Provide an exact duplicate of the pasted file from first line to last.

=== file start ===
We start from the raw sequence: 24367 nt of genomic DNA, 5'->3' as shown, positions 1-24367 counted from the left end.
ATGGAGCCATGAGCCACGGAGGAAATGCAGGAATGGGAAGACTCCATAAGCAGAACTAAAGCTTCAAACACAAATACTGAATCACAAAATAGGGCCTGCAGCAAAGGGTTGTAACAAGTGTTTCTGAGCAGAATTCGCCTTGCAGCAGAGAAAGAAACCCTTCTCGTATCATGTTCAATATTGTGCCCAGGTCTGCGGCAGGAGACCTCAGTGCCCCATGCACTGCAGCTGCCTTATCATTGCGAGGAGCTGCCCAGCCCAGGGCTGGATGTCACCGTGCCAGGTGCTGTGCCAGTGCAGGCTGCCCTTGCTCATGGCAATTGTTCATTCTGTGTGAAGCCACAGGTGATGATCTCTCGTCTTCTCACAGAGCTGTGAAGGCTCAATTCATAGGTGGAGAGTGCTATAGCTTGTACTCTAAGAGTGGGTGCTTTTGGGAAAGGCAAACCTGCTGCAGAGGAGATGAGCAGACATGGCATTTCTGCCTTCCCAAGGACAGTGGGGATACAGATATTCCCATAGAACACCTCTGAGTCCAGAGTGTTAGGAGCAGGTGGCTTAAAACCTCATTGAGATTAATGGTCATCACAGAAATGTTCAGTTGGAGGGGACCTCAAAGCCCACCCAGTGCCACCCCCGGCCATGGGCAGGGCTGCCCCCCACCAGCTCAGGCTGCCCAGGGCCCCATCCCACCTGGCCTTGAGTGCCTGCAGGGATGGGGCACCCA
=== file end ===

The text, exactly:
We start from the raw sequence: 24367 nt of genomic DNA, 5'->3' as shown, positions 1-24367 counted from the left end.
ATGGAGCCATGAGCCACGGAGGAAATGCAGGAATGGGAAGACTCCATAAGCAGAACTAAAGCTTCAAACACAAATACTGAATCACAAAATAGGGCCTGCAGCAAAGGGTTGTAACAAGTGTTTCTGAGCAGAATTCGCCTTGCAGCAGAGAAAGAAACCCTTCTCGTATCATGTTCAATATTGTGCCCAGGTCTGCGGCAGGAGACCTCAGTGCCCCATGCACTGCAGCTGCCTTATCATTGCGAGGAGCTGCCCAGCCCAGGGCTGGATGTCACCGTGCCAGGTGCTGTGCCAGTGCAGGCTGCCCTTGCTCATGGCAATTGTTCATTCTGTGTGAAGCCACAGGTGATGATCTCTCGTCTTCTCACAGAGCTGTGAAGGCTCAATTCATAGGTGGAGAGTGCTATAGCTTGTACTCTAAGAGTGGGTGCTTTTGGGAAAGGCAAACCTGCTGCAGAGGAGATGAGCAGACATGGCATTTCTGCCTTCCCAAGGACAGTGGGGATACAGATATTCCCATAGAACACCTCTGAGTCCAGAGTGTTAGGAGCAGGTGGCTTAAAACCTCATTGAGATTAATGGTCATCACAGAAATGTTCAGTTGGAGGGGACCTCAAAGCCCACCCAGTGCCACCCCCGGCCATGGGCAGGGCTGCCCCCCACCAGCTCAGGCTGCCCAGGGCCCCATCCCACCTGGCCTTGAGTGCCTGCAGGGATGGGGCACCCA